Is JPII's sainthood at stake?

Just when you thought that the relationship between the Vatican and the mainstream press couldn't get any worse, the powers that be at MSNBC had to grit their teeth and issue a public apology for the fact that a headline -- somehow -- reached the network's live website that read, "Pope Describes Touching Boys: I Went Too Far." Actually, the story -- a sidebar in a package with the headline, "Losing Their Religion? Catholicism in Turmoil" --was about the confessions of a German priest who has left parish work and now lives, exiled, in a monastery. It ends like this:

"Only years later did it occur to me that I had crossed the line. Most of us work until we reach 75. Where will I live in the future? I cannot go back. I left all my friends," he added.

The priest concluded: "Today I just sit, every day I sit, in the monastery, where they received me very generously. I read, I pray and I worry about the future. And in between I cry often."

You just know that Catholic League patriarch Bill Donohue enjoyed writing this brief statement for the press:

NBC says the attributed quote was erroneous and they have corrected the error. An apology was also extended. The apology is accepted. We hope that whoever was responsible for this outrageous post is questioned about it and that appropriate measures are taken. We look forward to hearing the outcome.

And have a nice Holy Week. Don't forget to go to confession before Easter.

I'll be stunned if MSNBC executives come forth with any additional information, although it is often relatively easy to trace who did what in a computer network. I would say that it was an accident, with someone typing what they were daring to think. But if it was a prank? What would be the punishment for that?

(Cue: audible sigh) I am not enjoying the press bashing, of course, but I have to admit that a wide array of publications have -- largely chasing John Allen at the National Catholic Reporter -- been producing some solid commentary, reporting and even constructive dialogue on the facts of the Milwaukee case.

The Divine Mrs. MZ has been spotlighting some of that work, of course (click here and here for samples). In addition to that, I would like to say that I think some of the very best writing about this media storm has been produced -- no surprise -- by the brilliant Ross Douthat of the New York Times, mostly in his weblog. Note in particular this piece, with the headline, "Bishops Who Get It." We are talking about "get it," as in why they need to repent for the cover up of the crimes, a cover up that has been going on to one degree or another for three decades or so. Follow the URLs on this one.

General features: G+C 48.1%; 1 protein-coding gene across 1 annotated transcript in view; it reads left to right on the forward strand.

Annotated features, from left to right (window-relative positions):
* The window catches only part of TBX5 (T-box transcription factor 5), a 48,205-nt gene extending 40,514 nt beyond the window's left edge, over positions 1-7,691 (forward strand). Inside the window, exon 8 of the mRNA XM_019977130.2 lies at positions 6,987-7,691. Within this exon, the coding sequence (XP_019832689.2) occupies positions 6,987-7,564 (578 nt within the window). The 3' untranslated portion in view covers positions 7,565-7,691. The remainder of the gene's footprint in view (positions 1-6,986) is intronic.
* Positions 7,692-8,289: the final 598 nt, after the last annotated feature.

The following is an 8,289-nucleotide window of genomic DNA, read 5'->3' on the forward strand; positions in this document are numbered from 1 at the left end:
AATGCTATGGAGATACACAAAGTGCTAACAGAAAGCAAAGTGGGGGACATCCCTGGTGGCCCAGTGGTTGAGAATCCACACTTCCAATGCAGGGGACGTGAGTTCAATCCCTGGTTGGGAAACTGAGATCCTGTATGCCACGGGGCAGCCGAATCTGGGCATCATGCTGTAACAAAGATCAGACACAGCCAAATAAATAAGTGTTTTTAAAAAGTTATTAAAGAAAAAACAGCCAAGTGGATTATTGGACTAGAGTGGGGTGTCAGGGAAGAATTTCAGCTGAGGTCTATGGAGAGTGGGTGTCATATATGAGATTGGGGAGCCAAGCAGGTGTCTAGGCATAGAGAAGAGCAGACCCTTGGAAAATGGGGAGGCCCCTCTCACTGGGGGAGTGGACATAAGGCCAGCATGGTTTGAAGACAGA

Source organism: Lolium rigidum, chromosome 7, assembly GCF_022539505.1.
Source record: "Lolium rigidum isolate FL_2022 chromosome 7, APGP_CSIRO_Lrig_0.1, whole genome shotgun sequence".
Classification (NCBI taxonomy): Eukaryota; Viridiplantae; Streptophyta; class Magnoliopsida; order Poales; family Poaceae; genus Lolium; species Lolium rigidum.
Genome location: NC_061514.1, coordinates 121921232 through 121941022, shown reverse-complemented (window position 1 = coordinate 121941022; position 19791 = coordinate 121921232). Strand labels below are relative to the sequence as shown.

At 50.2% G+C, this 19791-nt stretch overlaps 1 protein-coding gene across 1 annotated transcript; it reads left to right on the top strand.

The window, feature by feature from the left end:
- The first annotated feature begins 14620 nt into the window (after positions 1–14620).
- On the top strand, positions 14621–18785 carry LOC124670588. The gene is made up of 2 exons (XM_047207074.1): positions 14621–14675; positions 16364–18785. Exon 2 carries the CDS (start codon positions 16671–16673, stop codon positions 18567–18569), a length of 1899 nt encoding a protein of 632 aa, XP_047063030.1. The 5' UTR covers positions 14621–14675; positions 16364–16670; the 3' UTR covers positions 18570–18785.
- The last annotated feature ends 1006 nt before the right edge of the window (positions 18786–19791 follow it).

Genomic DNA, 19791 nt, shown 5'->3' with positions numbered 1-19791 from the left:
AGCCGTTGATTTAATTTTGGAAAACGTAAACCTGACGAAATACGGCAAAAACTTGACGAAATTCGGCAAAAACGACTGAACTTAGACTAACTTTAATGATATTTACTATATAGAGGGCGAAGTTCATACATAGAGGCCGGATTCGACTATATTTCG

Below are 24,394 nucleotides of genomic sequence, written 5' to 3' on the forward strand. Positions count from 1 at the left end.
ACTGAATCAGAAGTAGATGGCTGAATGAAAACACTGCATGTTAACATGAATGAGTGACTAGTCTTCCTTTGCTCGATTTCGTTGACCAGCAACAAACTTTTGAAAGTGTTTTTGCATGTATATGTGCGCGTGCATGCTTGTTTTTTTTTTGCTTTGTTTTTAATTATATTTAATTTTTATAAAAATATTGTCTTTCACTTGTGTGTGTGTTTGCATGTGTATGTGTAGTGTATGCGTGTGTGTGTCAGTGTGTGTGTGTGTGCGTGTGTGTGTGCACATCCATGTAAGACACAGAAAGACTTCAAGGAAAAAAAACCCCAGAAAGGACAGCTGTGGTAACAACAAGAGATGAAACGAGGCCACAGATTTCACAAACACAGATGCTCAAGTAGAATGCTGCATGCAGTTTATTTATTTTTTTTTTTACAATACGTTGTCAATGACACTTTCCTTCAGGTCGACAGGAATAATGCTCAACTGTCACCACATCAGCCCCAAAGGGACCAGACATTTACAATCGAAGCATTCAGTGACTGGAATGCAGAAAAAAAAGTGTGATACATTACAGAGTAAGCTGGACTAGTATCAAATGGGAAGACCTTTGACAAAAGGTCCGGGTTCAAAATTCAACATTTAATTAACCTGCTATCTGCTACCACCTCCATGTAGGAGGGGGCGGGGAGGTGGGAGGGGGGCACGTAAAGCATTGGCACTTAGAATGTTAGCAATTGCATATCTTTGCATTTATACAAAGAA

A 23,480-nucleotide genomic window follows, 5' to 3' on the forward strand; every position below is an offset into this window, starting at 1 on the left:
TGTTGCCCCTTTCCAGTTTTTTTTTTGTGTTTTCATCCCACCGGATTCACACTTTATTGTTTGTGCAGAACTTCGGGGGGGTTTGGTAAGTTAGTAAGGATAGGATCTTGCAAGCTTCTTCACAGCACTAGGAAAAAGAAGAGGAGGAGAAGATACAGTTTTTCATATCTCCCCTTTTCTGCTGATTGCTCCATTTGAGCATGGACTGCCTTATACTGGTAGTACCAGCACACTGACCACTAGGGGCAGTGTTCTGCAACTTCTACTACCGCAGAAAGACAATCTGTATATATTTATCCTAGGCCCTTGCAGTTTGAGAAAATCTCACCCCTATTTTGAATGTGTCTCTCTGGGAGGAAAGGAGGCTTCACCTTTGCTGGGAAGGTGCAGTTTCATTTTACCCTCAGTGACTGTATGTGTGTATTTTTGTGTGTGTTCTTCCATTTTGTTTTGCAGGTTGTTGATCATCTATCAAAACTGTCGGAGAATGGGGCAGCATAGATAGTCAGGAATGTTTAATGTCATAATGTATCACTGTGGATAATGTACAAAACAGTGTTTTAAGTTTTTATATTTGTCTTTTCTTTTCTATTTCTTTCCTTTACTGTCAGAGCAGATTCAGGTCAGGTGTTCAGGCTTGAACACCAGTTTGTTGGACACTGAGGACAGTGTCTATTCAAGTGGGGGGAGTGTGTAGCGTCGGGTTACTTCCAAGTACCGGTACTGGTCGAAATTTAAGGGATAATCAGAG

Also, Damian Thompson of the Telegraph has produced an essay that shows why this multi-layered drama is so painful for the Vatican of the present. This piece points toward an important question: What is the endgame? After asking that question, think about this. If Pope Benedict XVI has, in recent years, worked hard to voice repentance and to right wrongs, that implies that something was delaying these actions before he reached the chair of St. Peter.

Thus, Thompson writes:

Cardinal Joseph Ratzinger tried to persuade Pope John Paul II to mount a full investigation into a cardinal who abused boys and young monks, one of the Church's most senior figures revealed yesterday. But Ratzinger's opponents in the Vatican managed to block the inquiry. As the future Benedict XVI put it: "The other side won."

The pervert cardinal was the late Hans Hermann Groer, removed as Archbishop of Vienna in 1995 following sex allegations. The source for the story is Groer's successor in Vienna, Cardinal Christoph Schoenborn, an intellectual whom some commentators have tipped as a possible future Pope.

That's quite a revelation, in my book -- but it doesn't fit the script that the Benedict-hating media have written, so we're not hearing too much about it. Also, I suspect that former advisers to John Paul would rather not remind us that the late Pope didn't do enough to curb sex abuse and cover-ups. Safer to blame Benedict, eh?

Click on over to Thompson'e piece, which includes some interesting URLs to chase. Here is the final summary:

... (A)ccording to Cardinal Schoenborn -- who has some maverick views but is certainly not a liar -- the future Benedict XVI had lost his battle to mount a proper investigation of a sex abuser Cardinal, instead of the secretive and inconclusive one that apparently took place. No wonder he demanded full authority to investigate these cases and assumed greater responsibility for them in 2001.

He's facing a terrible situation, no doubt about it; and no doubt also he made mistakes himself: the fact that he was far more vigilant than other cardinals doesn't mean he was vigilant enough. But history will show that it was Benedict XVI, not John Paul II, who initiated the "purification" of the Church to remove its "filth" -- his words, and uttered long before this current crisis arose.

To further complicate matters, all of this is coming unglued while Vatican officials are investigating whether the late Pope John Paul II should eventually be acclaimed as a saint.

That's important. While many reporters keep asking if this scandal will wound Benedict XVI (Sally "On Faith" Quinn says this is Watergate and the pope is Nixon!), it appears that the big question is whether the campaign to canonize John Paul II could get thrown under the ecclesiastical bus.

Stay tuned. Tomorrow is Good Friday and Easter is coming.

Photo: Then Cardinal Ratzinger blesses the coffin of during the funeral of the late Pope John Paul II.

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